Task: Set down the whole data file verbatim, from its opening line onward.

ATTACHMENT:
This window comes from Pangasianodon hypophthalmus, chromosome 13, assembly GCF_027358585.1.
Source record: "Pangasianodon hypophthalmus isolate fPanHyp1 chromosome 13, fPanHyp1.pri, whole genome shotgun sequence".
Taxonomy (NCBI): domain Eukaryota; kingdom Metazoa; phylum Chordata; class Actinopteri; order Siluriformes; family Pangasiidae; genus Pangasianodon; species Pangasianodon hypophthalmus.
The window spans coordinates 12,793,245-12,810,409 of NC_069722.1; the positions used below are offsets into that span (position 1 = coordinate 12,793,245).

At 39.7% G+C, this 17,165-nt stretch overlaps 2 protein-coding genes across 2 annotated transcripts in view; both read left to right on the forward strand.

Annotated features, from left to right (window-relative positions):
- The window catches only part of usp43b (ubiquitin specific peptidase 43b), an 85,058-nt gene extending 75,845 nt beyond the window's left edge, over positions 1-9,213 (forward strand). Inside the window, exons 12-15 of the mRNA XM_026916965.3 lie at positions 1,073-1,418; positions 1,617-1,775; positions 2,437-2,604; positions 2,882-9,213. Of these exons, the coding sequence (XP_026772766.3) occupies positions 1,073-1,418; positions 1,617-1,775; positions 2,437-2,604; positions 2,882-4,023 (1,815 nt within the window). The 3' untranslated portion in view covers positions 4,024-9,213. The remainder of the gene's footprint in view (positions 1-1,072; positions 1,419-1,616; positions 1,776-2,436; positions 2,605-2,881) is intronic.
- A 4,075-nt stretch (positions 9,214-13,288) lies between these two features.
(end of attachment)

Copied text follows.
This window comes from Pangasianodon hypophthalmus, chromosome 13, assembly GCF_027358585.1.
Source record: "Pangasianodon hypophthalmus isolate fPanHyp1 chromosome 13, fPanHyp1.pri, whole genome shotgun sequence".
Taxonomy (NCBI): domain Eukaryota; kingdom Metazoa; phylum Chordata; class Actinopteri; order Siluriformes; family Pangasiidae; genus Pangasianodon; species Pangasianodon hypophthalmus.
The window spans coordinates 12,793,245-12,810,409 of NC_069722.1; the positions used below are offsets into that span (position 1 = coordinate 12,793,245).

At 39.7% G+C, this 17,165-nt stretch overlaps 2 protein-coding genes across 2 annotated transcripts in view; both read left to right on the forward strand.

Annotated features, from left to right (window-relative positions):
- The window catches only part of usp43b (ubiquitin specific peptidase 43b), an 85,058-nt gene extending 75,845 nt beyond the window's left edge, over positions 1-9,213 (forward strand). Inside the window, exons 12-15 of the mRNA XM_026916965.3 lie at positions 1,073-1,418; positions 1,617-1,775; positions 2,437-2,604; positions 2,882-9,213. Of these exons, the coding sequence (XP_026772766.3) occupies positions 1,073-1,418; positions 1,617-1,775; positions 2,437-2,604; positions 2,882-4,023 (1,815 nt within the window). The 3' untranslated portion in view covers positions 4,024-9,213. The remainder of the gene's footprint in view (positions 1-1,072; positions 1,419-1,616; positions 1,776-2,436; positions 2,605-2,881) is intronic.
- A 4,075-nt stretch (positions 9,214-13,288) lies between these two features.